I'm a big fan of 4e and the Points of Light setting was a big reason why. Rob Schwalb did a blog post about one of the reasons the game was poorly received back in the day (I'll do a post about it this week that will include the archived link because it's "gone" now). That reason? The layout which was shockingly different than prior editions and used notation similar to Champions and Card Games (including keywords etc.). This gave players a sense that the game was more "gamist" and "simulationist" than prior editions and that it wouldn't support "narrativist" play. The thing is, page 42 of the DMG is one of the best "theatre of the mind" pages of rules ever written. You can run an entire campaign with just that and a 3x5 "Monster Manual on a Card."

Did the game have tactical rules? Yes. So did 3.x, which was the first game I ran where my players demanded we used miniatures because the flanking rules and attacks of opportunity were very strict, actually stricter than 4e's.

Anyway, the Points of Light campaign was really interesting and so were the transition away from the traditional planes model to one with the Feywild and Shadowdark. Those added awesome elements.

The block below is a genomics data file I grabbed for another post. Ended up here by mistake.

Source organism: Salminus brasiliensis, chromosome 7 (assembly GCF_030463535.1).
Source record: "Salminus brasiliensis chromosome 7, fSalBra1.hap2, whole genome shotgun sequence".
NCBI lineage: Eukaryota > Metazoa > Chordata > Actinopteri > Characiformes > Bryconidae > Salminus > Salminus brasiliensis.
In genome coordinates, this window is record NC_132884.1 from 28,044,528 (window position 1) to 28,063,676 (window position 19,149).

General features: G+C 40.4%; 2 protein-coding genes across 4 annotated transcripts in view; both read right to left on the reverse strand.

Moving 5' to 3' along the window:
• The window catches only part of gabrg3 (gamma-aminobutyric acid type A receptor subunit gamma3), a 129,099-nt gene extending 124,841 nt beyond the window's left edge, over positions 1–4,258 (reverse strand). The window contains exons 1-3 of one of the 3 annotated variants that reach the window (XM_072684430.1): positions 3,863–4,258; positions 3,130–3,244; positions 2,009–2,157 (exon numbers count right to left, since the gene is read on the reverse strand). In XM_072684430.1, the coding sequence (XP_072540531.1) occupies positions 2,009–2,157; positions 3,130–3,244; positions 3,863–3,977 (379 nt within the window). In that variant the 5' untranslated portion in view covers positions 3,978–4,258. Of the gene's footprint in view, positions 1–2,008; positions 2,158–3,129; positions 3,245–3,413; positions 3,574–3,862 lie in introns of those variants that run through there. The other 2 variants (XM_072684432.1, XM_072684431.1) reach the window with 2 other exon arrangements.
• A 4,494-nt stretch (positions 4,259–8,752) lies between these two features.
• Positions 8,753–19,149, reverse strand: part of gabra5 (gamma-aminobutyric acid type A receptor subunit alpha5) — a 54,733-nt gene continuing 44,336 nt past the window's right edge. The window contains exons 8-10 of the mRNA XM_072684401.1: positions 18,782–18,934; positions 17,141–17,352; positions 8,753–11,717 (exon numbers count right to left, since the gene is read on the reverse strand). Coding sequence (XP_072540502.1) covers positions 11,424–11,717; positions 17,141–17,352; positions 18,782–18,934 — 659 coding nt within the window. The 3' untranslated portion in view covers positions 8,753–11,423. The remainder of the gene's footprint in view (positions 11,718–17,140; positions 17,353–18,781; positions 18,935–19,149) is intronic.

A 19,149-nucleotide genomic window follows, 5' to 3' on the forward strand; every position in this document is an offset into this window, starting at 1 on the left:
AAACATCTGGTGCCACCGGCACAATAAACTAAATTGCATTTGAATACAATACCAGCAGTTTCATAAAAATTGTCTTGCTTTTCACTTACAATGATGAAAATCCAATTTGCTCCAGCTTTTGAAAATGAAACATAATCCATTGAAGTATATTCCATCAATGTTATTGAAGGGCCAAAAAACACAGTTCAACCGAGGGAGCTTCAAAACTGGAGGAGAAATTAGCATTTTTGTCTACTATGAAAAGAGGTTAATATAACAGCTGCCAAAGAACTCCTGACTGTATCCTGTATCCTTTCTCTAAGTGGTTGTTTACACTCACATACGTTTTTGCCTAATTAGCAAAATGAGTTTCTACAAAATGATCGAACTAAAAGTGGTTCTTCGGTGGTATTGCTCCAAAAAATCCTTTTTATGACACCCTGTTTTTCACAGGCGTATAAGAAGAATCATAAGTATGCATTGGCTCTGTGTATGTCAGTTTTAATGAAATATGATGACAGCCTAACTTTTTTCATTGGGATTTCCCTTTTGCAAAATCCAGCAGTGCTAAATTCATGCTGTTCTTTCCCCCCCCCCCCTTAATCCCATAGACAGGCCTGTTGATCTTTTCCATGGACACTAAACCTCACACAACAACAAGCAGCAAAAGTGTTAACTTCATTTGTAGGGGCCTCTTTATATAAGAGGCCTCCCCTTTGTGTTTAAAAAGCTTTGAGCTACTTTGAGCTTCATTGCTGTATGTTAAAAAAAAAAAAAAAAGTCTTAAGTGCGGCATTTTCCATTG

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Aug 27Liked by Red Dice Diaries

I know a lot of us run our own setting and worlds but one of the reasons D&D, ShadowRun, 40k and the like are so successful is the concept of a shared and known setting and lore. Many smaller games like Blades in the Dark use this to great effect. Players can settle into the world an find their place in it almost instantly, there is a common language and knowledge between players/characters from the first game. People can read about and know about the world…this is often forgotten and underestimated. If I throw up a quick pen shot in a well known setting like mystara, greyhawk or a game like blades, there is a good chance players at the table start inhabiting their characters and the world from the second we sit down…they are comfortable they “know” they their characters would know already and this is a world they have lived in. Having a baseline like this in 4e is definitely an underestimated boon, even if I understand why many malign a game that includes a setting.

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